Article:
Teach kids the principle of buoyancy. Will a metal can magically float on top of water? Is floating due to a magical electrical field or the hydrogen bonding of the water at the surface? Not really. This experiment demonstrates the simple way in which the study of physics is used to determine if an object will float and how much force we can count on the water pushing up on an object that is placed in the water. The concept is simple and even the physics buoyancy equation is simple.
Items Needed for Experiment
- Aluminum can
- Tin snips or wire cutters
- Container larger than a can
- 2nd container larger than the first
- Medicine dropper
- Scale capable of measuring ounces or grams
- Small weights
Step 1: Have an adult carefully use tin snips or wire cutters to cut the aluminum can in half lenthwise. Do not touch the exposed cut sides of the can because it will easily cut skin. Place some tape over the exposed cut side of the can so it can be handled without the risk of cutting anyone's hands.
Step 2. Carefully have an adult smash half of the cut aluminum can. Do not touch the exposed cut sides of the can because it will easily cut skin. Avoid leaving any air voids in the can.<
Step 3. Weigh the large container and record its weight.
Step 4. Weigh the cut alumium can on the scale in ounces or pounds. The can is light enough that the scale will need to read hundreths of a pound.
Step 5. Place the smaller container inside the larger container. Fill the smaller container nearly to the top with water. Try not to let any water spill from the smaller container into the larger container in this step. Drop in the smashed part of the aluminum can to demonstrate how it sinks to the bottom.
Step 6. Fill the water completely to the top in the smaller container. Fill it up slowly until not one more drop can be added.
Step 7. Place the cut aluminum (boat) into the water in the smaller container and allow the water to overtop into the larger container.
Step 8. Use the medicine dropper to remove some of the water from the smaller container without spilling any more water.
Step 9. Carefully remove the smaller container (with water and aluminum boat) from the larger container. Weigh the larger container with the excess water that spilled. The weight of the water is equal to the buoyancy force pushing up on the aluminum boat, making it float.
Step 10. Dump the water out of the large container and dry it out completely. Repeat Steps 6-9, but this time add some small weights or rocks inside the floating aluminum can. Weigh the water that spilled into the larger container. The weight of the displaced water is the buoyancy force that allowed the aluminum can and small weights to float.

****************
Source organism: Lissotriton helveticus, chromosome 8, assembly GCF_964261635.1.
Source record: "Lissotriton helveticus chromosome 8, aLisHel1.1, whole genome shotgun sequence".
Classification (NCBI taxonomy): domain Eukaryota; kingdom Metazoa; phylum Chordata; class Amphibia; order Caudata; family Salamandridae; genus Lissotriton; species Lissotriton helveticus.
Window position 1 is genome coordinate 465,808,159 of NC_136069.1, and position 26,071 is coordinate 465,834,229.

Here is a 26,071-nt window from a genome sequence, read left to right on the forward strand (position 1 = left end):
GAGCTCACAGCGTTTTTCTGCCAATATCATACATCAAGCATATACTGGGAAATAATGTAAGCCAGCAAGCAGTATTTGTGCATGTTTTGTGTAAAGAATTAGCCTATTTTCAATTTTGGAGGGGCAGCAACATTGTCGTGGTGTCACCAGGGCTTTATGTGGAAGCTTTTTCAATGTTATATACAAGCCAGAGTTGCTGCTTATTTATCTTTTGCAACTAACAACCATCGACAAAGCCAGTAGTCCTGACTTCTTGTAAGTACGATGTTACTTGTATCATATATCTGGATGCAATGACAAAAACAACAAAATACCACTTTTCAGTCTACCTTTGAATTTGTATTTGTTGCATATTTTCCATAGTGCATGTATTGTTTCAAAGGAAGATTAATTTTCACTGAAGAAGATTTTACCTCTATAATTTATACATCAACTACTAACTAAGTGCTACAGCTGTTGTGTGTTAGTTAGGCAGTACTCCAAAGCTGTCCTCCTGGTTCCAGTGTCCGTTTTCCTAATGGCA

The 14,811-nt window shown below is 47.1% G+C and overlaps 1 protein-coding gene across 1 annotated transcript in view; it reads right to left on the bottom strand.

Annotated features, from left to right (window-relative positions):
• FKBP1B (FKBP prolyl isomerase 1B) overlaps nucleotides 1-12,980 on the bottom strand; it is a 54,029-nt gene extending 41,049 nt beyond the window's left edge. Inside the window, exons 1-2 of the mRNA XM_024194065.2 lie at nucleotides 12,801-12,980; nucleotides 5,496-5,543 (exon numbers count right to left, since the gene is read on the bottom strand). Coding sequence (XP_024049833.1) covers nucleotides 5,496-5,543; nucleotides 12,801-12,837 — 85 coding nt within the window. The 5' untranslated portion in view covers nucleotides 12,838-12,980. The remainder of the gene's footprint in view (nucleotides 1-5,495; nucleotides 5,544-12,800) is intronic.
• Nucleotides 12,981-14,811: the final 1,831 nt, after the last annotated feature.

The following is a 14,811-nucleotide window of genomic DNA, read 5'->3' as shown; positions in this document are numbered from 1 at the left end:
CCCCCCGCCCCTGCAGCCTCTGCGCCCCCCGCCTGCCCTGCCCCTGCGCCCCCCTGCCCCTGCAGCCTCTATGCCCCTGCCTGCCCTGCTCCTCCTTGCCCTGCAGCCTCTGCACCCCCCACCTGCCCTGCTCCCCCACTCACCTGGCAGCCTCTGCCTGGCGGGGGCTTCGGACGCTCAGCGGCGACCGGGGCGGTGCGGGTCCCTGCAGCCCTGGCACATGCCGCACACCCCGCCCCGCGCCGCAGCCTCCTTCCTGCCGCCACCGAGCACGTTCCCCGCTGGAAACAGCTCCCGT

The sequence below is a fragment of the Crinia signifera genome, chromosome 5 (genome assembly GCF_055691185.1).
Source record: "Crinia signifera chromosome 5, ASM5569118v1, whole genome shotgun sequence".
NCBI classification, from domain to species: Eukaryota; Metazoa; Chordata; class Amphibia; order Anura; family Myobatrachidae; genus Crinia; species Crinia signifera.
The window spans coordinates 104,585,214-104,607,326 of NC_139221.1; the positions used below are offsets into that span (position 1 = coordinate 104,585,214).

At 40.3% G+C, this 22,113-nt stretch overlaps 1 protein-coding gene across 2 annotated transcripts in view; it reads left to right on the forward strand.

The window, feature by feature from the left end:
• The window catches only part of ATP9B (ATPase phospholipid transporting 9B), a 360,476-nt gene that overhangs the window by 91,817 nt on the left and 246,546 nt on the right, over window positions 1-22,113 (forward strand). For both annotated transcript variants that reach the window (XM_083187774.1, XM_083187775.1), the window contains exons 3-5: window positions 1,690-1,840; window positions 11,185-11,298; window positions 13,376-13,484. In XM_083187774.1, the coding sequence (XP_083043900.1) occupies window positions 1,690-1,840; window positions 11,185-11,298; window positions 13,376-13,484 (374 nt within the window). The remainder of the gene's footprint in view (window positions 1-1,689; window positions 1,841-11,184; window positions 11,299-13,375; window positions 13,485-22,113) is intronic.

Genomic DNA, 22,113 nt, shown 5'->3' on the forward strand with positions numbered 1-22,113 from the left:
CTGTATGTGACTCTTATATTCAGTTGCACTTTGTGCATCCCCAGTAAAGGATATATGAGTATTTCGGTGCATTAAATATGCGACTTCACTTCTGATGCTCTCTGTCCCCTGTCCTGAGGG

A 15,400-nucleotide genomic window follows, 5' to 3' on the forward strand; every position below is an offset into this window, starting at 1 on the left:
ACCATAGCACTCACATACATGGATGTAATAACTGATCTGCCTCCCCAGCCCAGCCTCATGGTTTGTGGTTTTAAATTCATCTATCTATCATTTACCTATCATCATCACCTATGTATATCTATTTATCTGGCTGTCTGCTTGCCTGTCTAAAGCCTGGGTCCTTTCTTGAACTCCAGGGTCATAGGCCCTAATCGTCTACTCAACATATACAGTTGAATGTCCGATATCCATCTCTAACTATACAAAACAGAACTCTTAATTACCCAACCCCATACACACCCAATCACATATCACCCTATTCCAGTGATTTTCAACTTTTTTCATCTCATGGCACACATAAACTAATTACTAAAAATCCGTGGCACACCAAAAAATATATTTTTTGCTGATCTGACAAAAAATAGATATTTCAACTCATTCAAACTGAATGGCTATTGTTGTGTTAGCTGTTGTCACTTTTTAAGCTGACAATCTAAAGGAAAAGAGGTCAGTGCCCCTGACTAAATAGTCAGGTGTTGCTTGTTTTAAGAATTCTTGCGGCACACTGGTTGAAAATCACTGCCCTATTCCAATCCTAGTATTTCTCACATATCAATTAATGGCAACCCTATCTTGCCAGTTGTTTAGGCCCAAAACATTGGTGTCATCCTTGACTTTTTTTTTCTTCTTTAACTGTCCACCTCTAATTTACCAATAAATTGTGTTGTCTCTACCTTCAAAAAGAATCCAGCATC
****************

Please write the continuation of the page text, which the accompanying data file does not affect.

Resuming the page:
A buoyant force acts on all objects that are either partially or fully submerged in a fluid. The fluid can be either a gas (air) or a liquid such as water. The buoyant force always acts upward on the object. How the buoyant force affects an object is usually conditional based on weight and size of the object and the density of the fluid that is displaced. For example, a buoyant force pushes a rock that lies on the beach upward from the air it displaces. It is not enough force to move the rock. A larger buoyant force pushes upward on the same rock if it were thrown into the ocean. This buoyant force would still not be enough to overcome gravity and it would sink to the bottom. A large piece of steel that is shaped into a boat is much heavier that the rock, but if enough water is displaced by the steel boat, it will float on the water.
In all cases of buoyancy, the buoyant force acts against gravity. Archimedes Principle is used to predict the amount of buoyant force on a submerged or floating object. The Archimedes buoyancy theorem predicts that the buoyant force on a submerged object is equal to the weight of the displaced fluid. This makes sense because if an inflated ball that is floating on the water is pushed underwater and let go, the buoyant force will propel the ball upward until it jumps out of the water. The ball will return to the surface of the water and again float. The ball, however, does not completely float on top of the water. A small part of the bottom of the ball actually is underwater. When the ball is floating on the surface the weight of the ball and buoyant force are in equilibrium.
In the experiment, an aluminum can was used to demonstrate buoyancy force. Aluminum has a higher unit weight than water. Typically, aluminum weighs about 165 pounds per cubic foot, where water weighs only 62.4 pounds per cubic foot. A solid piece of aluminum will sink in water. This was demonstrated in the experiment by crushing a can and placing it in the water. The aluminum can that is cut in half, however, is able to float on the water. The amount of force can be verified by measuring the amount of water that spills out of the inside water container. From Archimedes Principle, the weight of the water is equal to the buoyancy force that acts on the bottom of the floating can. As more weight is added to the floating can, more water is displaced. This is because more force is needed to keep the can floating at the water surface.
The Archimedes buoyancy equation is:
Fb = (mass density x gravity x volume displaced)/gravity constant